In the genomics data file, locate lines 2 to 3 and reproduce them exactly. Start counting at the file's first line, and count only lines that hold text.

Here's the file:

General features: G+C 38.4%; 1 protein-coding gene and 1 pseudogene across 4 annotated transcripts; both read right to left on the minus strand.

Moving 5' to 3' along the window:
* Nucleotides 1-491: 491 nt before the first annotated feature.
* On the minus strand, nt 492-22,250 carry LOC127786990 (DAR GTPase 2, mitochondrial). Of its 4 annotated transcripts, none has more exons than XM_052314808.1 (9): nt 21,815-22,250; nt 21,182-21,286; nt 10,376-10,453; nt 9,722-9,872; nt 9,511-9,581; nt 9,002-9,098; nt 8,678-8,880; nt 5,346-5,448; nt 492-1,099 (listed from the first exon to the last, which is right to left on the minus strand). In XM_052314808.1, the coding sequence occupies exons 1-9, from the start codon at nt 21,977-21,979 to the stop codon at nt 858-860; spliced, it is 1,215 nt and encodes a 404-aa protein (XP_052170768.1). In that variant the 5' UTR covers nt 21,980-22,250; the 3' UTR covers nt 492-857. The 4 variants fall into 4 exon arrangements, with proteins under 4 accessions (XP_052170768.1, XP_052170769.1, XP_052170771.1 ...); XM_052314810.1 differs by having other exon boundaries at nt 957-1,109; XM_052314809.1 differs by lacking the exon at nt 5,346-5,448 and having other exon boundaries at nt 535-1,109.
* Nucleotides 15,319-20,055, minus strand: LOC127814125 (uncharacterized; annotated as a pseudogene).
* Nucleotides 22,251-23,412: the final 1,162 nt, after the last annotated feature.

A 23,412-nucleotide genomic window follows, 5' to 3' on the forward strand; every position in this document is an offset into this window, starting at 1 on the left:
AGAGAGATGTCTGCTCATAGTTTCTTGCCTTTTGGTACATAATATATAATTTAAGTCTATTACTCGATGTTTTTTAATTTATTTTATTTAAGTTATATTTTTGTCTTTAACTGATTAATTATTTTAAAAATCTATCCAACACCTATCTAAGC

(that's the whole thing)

Moving 5' to 3' along the window:
* Nucleotides 1-491: 491 nt before the first annotated feature.